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|See also: SHADOWS FILM FESTIVAL | Last update 15.Aug.21|
Review by Rich Cline |
dir Vishnu Varadhan
scr Sandeep Shrivastava
prd Hiroo Yash Johar, Karan Johar, Apoorva Mehta, Shabbir Boxwala, Ajay Shah, Himanshu Gandhi
with Sidharth Malhotra, Kiara Advani, Shiv Pandit, Pranay Pachauri, Atul Verma, Shataf Figar, Anil Charanjeett, Raj Arjun, Mir Sarwar, Abhiroy Singh, Jaykartik, Nikitin Dheer
release Ind/US/UK 12.Aug.21
21/India Amazon 2h15
Is it streaming?
This biopic traces the life of a decorated hero from India's 1999 Kargil War. The script never doubts his courage or charm. And while there's an early reference to how the presence of India's army has made life difficult for locals, this remains an jingoistic war movie in which Muslims are disposable villains. That said, it's strikingly well-made, with a likeable cast and a range of terrific set-pieces.
In 1998, Vikram Batra (Malhotra) is proud to wear his country's military uniform, taking his post at a base in Kashmir. His colleagues quickly spot his fearlessness as tit-for-tat violence breaks out on the mountainous border. And he joins India's efforts to root out embedded Pakistani troops in the area. After leading a major mission to stop an enemy leader (Sarwar), he gets some time back home before the conflict heats up into all-out war. But as his unit scales the jagged peaks to take back a series of outposts, their task gets increasingly perilous.
The film flickers to Vikram's childhood as well as his university days as he courts the sparky Dimple (Advani), which adds an engaging romantic plotline to contrast against the manly military stuff. Of course there's a clash between their Punjabi and Sikh families, but they overcome this and other obstacles as he enters military service. By contrast, battle sequences are staged on a huge scale, generating a genuine sense of imminent danger while capturing the spectacular landscape.
Malhotra oozes charm on-screen, especially in the flashbacks to his rocky but still adorable love story, where he and Advani generate strong, smiley chemistry. These two are the only properly developed characters, although some of Vikram's fellow soldiers register along the way, as do a few family members back home. But the film centres closely on Vikram, nicknamed Shershaah (Lion King) by his sage commander (Figar), who can't get him to take a break even after surviving a harrowing mission.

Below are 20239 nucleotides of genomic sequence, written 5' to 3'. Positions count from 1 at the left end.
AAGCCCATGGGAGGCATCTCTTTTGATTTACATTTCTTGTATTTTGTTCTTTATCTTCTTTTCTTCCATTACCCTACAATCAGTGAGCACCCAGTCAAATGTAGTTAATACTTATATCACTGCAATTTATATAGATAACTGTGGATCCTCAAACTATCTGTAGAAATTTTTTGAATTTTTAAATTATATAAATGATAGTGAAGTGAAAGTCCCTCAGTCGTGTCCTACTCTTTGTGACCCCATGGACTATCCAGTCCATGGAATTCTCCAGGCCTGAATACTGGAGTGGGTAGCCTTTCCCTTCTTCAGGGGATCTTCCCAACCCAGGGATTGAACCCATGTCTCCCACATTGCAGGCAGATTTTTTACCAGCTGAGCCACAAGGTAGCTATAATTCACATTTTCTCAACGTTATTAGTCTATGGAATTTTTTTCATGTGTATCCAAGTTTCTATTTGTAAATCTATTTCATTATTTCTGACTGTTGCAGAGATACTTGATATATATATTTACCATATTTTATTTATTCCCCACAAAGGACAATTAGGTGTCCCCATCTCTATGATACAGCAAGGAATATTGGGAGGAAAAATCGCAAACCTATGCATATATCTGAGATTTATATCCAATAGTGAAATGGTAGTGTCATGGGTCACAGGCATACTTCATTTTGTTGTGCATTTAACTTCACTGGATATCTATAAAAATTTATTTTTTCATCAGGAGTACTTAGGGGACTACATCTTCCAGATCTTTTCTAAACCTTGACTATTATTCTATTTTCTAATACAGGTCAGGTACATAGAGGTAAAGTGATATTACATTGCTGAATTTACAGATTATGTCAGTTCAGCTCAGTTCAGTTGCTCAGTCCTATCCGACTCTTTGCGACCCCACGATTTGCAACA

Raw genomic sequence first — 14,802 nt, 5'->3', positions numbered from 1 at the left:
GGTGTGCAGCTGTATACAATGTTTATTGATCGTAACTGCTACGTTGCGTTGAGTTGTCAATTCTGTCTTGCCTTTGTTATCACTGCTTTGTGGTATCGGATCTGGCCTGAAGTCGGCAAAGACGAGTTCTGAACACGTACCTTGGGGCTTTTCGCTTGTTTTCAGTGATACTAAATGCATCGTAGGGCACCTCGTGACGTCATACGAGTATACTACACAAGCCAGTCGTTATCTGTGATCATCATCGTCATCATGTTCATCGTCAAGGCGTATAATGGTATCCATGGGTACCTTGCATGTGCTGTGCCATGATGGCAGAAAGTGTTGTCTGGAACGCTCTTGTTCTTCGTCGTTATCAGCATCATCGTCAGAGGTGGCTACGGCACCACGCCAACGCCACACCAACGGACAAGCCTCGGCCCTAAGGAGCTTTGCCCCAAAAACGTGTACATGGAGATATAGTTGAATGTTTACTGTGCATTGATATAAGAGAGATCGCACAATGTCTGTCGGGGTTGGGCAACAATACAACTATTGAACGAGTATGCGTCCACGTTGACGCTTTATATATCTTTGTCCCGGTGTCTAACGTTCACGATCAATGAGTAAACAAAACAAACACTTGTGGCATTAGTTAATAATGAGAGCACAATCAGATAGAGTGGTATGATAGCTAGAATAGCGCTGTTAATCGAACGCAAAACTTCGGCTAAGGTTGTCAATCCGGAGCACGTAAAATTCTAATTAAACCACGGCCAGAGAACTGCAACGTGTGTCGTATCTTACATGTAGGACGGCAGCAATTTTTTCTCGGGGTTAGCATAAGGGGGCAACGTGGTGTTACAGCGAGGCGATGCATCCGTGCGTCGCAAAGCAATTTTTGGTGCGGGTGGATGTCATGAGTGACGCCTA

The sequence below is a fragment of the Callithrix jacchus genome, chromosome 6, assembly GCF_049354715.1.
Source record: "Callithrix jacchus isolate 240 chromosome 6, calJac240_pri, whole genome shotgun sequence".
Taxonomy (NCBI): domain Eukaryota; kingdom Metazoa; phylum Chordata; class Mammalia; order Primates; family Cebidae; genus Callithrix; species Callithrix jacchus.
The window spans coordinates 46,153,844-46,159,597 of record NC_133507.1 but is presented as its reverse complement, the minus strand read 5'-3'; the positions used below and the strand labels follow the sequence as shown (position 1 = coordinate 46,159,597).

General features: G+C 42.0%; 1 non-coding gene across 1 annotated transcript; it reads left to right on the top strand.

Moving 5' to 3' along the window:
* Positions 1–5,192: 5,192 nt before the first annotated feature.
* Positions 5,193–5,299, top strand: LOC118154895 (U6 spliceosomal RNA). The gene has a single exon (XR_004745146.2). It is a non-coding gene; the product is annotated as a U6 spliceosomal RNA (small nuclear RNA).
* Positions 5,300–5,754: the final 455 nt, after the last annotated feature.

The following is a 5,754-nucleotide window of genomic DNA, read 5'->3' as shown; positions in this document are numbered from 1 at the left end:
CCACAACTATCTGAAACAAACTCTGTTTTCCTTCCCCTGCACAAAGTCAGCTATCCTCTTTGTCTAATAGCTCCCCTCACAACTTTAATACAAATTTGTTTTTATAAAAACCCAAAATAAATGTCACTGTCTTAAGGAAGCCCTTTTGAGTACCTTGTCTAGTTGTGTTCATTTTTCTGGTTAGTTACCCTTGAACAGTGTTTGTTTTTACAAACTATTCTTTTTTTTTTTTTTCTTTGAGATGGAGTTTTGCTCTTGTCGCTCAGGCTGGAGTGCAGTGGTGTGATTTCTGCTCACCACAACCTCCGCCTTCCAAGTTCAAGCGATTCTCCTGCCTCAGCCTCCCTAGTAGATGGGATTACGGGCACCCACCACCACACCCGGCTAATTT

There's startling violence along the way, including cold-blooded brutality dished out by Indian forces, although the script only points fingers at shady Muslim figures. Vikram's goal is to either raise the flag over the contested region or come back draped in it. His gung-ho attitude knows no bounds, and at least this is often played with a wry sense of humour, avoiding earnestness. And his ongoing romance with Dimple adds an emotionality that the filmmakers can exploit in the final act. But the unquestioned patriotism is a big problem.
Review by Rich Cline |
Is it streaming?
Observant filmmaking highlights the deeper themes in this Canadian drama, provocatively exploring the nature of masculinity. In a multi-layered story about redemption, writer-director Sophie Dupius uses a remarkably intimate filmmaking style that allows the actors to subtly infuse scenes with the inner thoughts and feelings of characters who are at a point of crisis. And a terrific use of various settings adds to the film's pointed, darkly involving undercurrents.
Quebec gold mine worker Maxime (Robillard) goes out of his way to help his childhood friend Julien (Pellerin), who has serious disabilities after a car crash. Maxime's also nervous about the impending birth of a child with his girlfriend Andree (Hartley). Then when there's an explosion in the mine, Maxime feels responsible for making sure everyone is rescued. And no one will tell him that one of the missing colleagues is Julien's father Mario (Hyndman), who blames him for the accident. Indeed, Maxime blames himself too, which is complicating pretty much aspect of his life.
Action flickers between the rescue operation and day-to-day scenes from the previous two months, mixing lively humour with earthy drama, while highlighting textures in Maxime's relationships. It's fascinating to watch both Andree and Julien call Maxime out over his fiery tough-guy attitudes. And Maxime's temper also gets him into trouble at work. It's remarkable how deeply scenes dig into the characters without being obvious about it, from macho activity among the miners to a stress-relieving day out in a boat with the boys.